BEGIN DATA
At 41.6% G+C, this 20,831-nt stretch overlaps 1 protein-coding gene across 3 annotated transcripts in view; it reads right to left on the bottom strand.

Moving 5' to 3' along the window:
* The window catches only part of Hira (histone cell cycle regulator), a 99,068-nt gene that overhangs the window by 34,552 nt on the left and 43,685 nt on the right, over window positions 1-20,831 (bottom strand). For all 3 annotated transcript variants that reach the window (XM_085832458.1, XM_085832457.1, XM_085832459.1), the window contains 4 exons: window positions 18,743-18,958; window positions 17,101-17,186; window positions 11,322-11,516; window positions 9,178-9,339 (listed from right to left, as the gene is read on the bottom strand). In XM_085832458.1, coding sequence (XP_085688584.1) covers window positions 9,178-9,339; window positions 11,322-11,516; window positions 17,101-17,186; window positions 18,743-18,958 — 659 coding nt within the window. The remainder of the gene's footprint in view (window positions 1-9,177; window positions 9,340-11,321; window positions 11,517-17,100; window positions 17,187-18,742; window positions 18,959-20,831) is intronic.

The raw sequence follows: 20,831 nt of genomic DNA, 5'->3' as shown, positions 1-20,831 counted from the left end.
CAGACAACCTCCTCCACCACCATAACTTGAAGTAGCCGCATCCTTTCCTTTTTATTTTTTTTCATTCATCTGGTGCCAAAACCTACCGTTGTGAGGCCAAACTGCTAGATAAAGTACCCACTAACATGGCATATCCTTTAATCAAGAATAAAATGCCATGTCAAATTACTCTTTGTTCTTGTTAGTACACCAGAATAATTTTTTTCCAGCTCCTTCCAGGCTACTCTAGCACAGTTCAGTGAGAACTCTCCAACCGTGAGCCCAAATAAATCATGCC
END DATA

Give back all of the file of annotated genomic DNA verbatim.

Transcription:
At 41.6% G+C, this 20,831-nt stretch overlaps 1 protein-coding gene across 3 annotated transcripts in view; it reads right to left on the bottom strand.

Moving 5' to 3' along the window:
* The window catches only part of Hira (histone cell cycle regulator), a 99,068-nt gene that overhangs the window by 34,552 nt on the left and 43,685 nt on the right, over window positions 1-20,831 (bottom strand). For all 3 annotated transcript variants that reach the window (XM_085832458.1, XM_085832457.1, XM_085832459.1), the window contains 4 exons: window positions 18,743-18,958; window positions 17,101-17,186; window positions 11,322-11,516; window positions 9,178-9,339 (listed from right to left, as the gene is read on the bottom strand). In XM_085832458.1, coding sequence (XP_085688584.1) covers window positions 9,178-9,339; window positions 11,322-11,516; window positions 17,101-17,186; window positions 18,743-18,958 — 659 coding nt within the window. The remainder of the gene's footprint in view (window positions 1-9,177; window positions 9,340-11,321; window positions 11,517-17,100; window positions 17,187-18,742; window positions 18,959-20,831) is intronic.

The raw sequence follows: 20,831 nt of genomic DNA, 5'->3' as shown, positions 1-20,831 counted from the left end.
CAGACAACCTCCTCCACCACCATAACTTGAAGTAGCCGCATCCTTTCCTTTTTATTTTTTTTCATTCATCTGGTGCCAAAACCTACCGTTGTGAGGCCAAACTGCTAGATAAAGTACCCACTAACATGGCATATCCTTTAATCAAGAATAAAATGCCATGTCAAATTACTCTTTGTTCTTGTTAGTACACCAGAATAATTTTTTTCCAGCTCCTTCCAGGCTACTCTAGCACAGTTCAGTGAGAACTCTCCAACCGTGAGCCCAAATAAATCATGCC